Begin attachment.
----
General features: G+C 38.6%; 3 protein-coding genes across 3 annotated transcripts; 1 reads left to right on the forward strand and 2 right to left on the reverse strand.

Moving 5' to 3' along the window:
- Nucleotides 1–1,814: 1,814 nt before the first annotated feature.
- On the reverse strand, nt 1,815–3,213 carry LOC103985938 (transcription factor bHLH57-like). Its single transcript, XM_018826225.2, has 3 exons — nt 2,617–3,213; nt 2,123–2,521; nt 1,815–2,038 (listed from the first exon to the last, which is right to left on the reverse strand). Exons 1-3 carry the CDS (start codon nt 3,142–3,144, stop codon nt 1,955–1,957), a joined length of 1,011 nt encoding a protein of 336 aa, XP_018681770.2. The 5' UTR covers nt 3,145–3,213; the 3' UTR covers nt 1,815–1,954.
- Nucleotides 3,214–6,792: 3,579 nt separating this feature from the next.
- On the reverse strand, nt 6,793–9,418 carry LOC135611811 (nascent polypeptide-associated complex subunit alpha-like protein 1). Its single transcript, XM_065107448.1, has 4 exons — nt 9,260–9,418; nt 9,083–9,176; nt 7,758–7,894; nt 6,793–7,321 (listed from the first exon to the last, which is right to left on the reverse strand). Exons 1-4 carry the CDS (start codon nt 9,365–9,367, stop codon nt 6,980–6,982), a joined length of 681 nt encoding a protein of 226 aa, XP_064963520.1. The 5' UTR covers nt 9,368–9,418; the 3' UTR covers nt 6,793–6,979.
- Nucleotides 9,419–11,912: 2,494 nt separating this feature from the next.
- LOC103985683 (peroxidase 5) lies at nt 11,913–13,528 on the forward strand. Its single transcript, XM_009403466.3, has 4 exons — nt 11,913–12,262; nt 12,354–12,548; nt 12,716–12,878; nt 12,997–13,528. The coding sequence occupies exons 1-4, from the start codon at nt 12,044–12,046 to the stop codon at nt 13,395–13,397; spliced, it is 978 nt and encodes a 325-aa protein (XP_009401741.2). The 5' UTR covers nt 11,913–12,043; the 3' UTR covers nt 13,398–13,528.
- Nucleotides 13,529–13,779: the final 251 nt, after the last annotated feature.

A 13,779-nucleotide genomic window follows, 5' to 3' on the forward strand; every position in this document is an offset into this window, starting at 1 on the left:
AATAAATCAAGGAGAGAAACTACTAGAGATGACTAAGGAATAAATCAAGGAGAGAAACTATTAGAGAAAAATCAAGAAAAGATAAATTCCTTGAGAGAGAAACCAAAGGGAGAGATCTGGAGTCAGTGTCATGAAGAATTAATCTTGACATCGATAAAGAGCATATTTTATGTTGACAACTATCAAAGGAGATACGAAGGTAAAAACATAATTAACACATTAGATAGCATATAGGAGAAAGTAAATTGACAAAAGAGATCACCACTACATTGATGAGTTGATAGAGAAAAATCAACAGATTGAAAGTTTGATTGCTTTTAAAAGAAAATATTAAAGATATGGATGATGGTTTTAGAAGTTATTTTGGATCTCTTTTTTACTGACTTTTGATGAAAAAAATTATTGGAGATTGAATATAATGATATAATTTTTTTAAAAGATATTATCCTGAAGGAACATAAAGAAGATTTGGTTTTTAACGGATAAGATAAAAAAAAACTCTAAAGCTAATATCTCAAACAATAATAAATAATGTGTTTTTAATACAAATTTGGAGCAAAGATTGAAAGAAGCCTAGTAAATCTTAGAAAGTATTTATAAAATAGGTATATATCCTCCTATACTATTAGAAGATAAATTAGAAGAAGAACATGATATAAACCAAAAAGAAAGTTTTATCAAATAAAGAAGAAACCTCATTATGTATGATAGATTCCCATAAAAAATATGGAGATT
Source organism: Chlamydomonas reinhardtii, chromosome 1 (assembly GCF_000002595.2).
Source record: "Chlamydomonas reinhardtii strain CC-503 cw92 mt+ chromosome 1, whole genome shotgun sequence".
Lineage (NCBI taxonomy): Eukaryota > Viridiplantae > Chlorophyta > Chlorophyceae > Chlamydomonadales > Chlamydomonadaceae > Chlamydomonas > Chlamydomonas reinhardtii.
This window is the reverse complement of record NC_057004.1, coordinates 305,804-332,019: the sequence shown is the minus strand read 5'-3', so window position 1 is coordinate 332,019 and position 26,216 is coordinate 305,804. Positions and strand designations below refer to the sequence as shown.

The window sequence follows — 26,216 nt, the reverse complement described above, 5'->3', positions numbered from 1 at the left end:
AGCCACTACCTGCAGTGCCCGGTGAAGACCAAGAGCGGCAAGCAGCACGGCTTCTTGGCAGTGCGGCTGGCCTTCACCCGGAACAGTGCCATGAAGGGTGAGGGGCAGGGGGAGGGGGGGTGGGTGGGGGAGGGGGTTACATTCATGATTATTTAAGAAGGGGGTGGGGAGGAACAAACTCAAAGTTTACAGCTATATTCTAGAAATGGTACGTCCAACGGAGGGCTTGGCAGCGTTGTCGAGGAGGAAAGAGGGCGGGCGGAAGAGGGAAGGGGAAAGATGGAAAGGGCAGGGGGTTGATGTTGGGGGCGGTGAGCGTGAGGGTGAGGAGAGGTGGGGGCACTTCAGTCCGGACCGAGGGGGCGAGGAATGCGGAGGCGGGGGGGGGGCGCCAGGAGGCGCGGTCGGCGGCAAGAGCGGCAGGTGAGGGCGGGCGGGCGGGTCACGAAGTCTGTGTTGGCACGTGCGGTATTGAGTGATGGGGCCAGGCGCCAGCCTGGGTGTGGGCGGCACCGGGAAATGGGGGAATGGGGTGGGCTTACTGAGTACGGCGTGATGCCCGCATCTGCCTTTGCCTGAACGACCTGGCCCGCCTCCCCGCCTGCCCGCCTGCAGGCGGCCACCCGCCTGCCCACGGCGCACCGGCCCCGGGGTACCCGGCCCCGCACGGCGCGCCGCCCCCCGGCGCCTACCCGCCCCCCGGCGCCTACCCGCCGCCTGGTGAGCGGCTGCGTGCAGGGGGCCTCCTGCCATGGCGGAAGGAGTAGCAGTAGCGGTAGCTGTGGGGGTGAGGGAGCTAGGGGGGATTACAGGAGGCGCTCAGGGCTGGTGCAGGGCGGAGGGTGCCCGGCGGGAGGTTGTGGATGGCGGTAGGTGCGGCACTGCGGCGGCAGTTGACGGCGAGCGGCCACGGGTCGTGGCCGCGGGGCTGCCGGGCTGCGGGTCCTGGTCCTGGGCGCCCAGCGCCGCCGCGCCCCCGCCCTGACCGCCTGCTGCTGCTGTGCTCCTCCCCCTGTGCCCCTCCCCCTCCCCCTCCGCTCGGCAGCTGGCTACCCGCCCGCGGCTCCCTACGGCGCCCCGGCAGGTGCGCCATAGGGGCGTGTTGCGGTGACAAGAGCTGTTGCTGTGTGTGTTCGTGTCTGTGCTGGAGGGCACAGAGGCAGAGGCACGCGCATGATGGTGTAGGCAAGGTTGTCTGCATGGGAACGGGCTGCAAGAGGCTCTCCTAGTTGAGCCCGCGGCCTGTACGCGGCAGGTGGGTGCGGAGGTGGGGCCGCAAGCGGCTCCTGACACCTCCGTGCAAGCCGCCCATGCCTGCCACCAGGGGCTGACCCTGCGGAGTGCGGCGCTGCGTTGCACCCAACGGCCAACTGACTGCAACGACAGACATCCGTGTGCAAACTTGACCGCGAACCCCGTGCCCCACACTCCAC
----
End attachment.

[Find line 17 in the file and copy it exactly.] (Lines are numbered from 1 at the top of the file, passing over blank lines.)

AGCCACTACCTGCAGTGCCCGGTGAAGACCAAGAGCGGCAAGCAGCACGGCTTCTTGGCAGTGCGGCTGGCCTTCACCCGGAACAGTGCCATGAAGGGTGAGGGGCAGGGGGAGGGGGGGTGGGTGGGGGAGGGGGTTACATTCATGATTATTTAAGAAGGGGGTGGGGAGGAACAAACTCAAAGTTTACAGCTATATTCTAGAAATGGTACGTCCAACGGAGGGCTTGGCAGCGTTGTCGAGGAGGAAAGAGGGCGGGCGGAAGAGGGAAGGGGAAAGATGGAAAGGGCAGGGGGTTGATGTTGGGGGCGGTGAGCGTGAGGGTGAGGAGAGGTGGGGGCACTTCAGTCCGGACCGAGGGGGCGAGGAATGCGGAGGCGGGGGGGGGGCGCCAGGAGGCGCGGTCGGCGGCAAGAGCGGCAGGTGAGGGCGGGCGGGCGGGTCACGAAGTCTGTGTTGGCACGTGCGGTATTGAGTGATGGGGCCAGGCGCCAGCCTGGGTGTGGGCGGCACCGGGAAATGGGGGAATGGGGTGGGCTTACTGAGTACGGCGTGATGCCCGCATCTGCCTTTGCCTGAACGACCTGGCCCGCCTCCCCGCCTGCCCGCCTGCAGGCGGCCACCCGCCTGCCCACGGCGCACCGGCCCCGGGGTACCCGGCCCCGCACGGCGCGCCGCCCCCCGGCGCCTACCCGCCCCCCGGCGCCTACCCGCCGCCTGGTGAGCGGCTGCGTGCAGGGGGCCTCCTGCCATGGCGGAAGGAGTAGCAGTAGCGGTAGCTGTGGGGGTGAGGGAGCTAGGGGGGATTACAGGAGGCGCTCAGGGCTGGTGCAGGGCGGAGGGTGCCCGGCGGGAGGTTGTGGATGGCGGTAGGTGCGGCACTGCGGCGGCAGTTGACGGCGAGCGGCCACGGGTCGTGGCCGCGGGGCTGCCGGGCTGCGGGTCCTGGTCCTGGGCGCCCAGCGCCGCCGCGCCCCCGCCCTGACCGCCTGCTGCTGCTGTGCTCCTCCCCCTGTGCCCCTCCCCCTCCCCCTCCGCTCGGCAGCTGGCTACCCGCCCGCGGCTCCCTACGGCGCCCCGGCAGGTGCGCCATAGGGGCGTGTTGCGGTGACAAGAGCTGTTGCTGTGTGTGTTCGTGTCTGTGCTGGAGGGCACAGAGGCAGAGGCACGCGCATGATGGTGTAGGCAAGGTTGTCTGCATGGGAACGGGCTGCAAGAGGCTCTCCTAGTTGAGCCCGCGGCCTGTACGCGGCAGGTGGGTGCGGAGGTGGGGCCGCAAGCGGCTCCTGACACCTCCGTGCAAGCCGCCCATGCCTGCCACCAGGGGCTGACCCTGCGGAGTGCGGCGCTGCGTTGCACCCAACGGCCAACTGACTGCAACGACAGACATCCGTGTGCAAACTTGACCGCGAACCCCGTGCCCCACACTCCAC